- You need to know enough about contracting and the rules and regulations that pertain to your business to delegate, coordinate, or oversee the terms and conditions of the sale. You need to know about things like licensing, certification, insurance, or bonding requirements. If you are a Federal Government Contractor, you don’t have to be able to quote the Federal Acquisition Regulation (FAR) chapter and verse, but it helps to know things like whether an evaluation notice counts as entering discussions prior to an award or not. Or at least to know enough to recognize it as a potential issue and either look it up or ask someone who does know.
If you are the designated Capture Leader, you are probably not prepared for the job. Nobody is. Does it strike anyone as odd that things are structured to make this role critical, and yet there is no designated educational or career path to prepare people for the wide range of skills, knowledge, and experience needed to do the job successfully? You can get training in things like:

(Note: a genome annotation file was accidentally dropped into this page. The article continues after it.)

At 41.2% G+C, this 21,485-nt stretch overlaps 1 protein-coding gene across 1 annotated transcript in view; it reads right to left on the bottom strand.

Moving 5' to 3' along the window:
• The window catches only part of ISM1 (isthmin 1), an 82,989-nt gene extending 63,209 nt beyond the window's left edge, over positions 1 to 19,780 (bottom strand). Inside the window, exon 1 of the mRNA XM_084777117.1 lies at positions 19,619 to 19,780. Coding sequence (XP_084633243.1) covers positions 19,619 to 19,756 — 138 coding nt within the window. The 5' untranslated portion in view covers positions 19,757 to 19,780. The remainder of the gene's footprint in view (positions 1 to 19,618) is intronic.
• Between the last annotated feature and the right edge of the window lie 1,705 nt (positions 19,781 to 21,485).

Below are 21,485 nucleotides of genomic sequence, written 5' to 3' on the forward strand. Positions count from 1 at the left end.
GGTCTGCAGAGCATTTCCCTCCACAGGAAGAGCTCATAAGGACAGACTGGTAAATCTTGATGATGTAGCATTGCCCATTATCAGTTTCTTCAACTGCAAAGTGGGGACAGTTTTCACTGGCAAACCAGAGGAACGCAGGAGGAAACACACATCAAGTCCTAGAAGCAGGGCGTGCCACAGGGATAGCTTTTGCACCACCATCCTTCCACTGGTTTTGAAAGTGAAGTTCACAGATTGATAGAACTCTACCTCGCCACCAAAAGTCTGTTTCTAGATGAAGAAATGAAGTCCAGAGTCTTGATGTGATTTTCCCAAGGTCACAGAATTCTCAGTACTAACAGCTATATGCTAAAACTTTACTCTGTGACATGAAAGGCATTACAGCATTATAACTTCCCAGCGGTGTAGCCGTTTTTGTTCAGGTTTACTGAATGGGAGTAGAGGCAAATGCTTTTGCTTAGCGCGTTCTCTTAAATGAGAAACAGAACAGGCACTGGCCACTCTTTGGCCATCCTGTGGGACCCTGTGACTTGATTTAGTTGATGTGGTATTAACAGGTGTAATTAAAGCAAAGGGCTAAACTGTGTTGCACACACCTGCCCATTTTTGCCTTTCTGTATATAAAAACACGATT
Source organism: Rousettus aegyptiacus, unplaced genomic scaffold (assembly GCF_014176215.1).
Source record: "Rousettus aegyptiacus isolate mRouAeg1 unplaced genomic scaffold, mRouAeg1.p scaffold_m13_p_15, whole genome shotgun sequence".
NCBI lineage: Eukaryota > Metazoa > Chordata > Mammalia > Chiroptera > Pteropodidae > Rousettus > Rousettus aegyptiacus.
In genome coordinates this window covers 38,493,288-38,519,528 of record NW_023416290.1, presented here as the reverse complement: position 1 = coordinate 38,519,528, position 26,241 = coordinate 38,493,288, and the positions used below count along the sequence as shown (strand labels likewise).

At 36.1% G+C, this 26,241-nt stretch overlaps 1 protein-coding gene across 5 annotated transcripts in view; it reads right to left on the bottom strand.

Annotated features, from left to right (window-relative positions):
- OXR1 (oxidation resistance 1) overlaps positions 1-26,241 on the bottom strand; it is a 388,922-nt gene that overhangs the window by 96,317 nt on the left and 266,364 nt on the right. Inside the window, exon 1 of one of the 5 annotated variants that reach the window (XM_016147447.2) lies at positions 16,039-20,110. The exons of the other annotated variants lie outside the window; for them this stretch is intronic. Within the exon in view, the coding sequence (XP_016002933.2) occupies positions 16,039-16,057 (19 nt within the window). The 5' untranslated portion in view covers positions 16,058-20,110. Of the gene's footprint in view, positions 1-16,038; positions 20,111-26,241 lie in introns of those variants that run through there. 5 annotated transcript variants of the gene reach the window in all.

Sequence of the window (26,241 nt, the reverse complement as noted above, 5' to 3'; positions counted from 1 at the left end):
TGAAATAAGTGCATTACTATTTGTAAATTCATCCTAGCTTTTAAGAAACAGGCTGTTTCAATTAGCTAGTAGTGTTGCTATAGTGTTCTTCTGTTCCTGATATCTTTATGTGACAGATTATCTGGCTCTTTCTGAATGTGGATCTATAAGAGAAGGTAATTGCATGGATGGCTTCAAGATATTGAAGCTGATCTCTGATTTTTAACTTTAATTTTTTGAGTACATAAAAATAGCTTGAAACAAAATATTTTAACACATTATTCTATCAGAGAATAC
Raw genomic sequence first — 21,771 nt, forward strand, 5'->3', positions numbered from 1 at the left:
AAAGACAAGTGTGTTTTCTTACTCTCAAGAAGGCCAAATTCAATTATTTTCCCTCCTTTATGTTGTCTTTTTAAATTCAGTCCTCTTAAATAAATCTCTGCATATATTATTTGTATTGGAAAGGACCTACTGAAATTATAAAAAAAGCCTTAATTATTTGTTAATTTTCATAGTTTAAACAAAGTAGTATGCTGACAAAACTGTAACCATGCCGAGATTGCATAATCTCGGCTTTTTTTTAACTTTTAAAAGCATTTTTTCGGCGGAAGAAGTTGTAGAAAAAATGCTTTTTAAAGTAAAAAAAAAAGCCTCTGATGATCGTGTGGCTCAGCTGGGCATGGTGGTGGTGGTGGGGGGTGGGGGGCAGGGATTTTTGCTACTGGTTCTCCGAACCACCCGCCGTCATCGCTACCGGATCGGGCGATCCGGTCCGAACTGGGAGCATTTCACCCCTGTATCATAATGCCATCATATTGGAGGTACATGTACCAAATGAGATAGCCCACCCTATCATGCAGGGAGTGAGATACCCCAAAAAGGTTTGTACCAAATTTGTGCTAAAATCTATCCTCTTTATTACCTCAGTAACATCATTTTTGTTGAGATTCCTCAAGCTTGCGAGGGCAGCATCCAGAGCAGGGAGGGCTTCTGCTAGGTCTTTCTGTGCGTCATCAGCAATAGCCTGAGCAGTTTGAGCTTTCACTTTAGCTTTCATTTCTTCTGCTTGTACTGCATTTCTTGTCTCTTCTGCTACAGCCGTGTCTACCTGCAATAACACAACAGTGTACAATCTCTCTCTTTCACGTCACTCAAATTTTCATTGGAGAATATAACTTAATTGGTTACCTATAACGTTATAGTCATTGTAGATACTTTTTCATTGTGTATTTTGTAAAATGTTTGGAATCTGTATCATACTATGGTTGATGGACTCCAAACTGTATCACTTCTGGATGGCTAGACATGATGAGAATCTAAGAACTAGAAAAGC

The worst part is that if your career path is project management, then training in these areas might not be offered to you. If your career path is sales, then most sales training won’t go into these areas at all.
- Pricing. But it’s typically oriented to accounting and finance specialists.
- Contracts management. But it’s typically aimed at legal and contracts specialists.
- Proposal writing and management. But it will likely be aimed at specialists and go into detail on things you don’t need to know, while glossing over the strategic areas that you really need to focus on.
If you stack up all the training you should have, it would take weeks and costs tens of thousands of dollars. It’s more than just a class. It’s also more than most companies are willing to approve.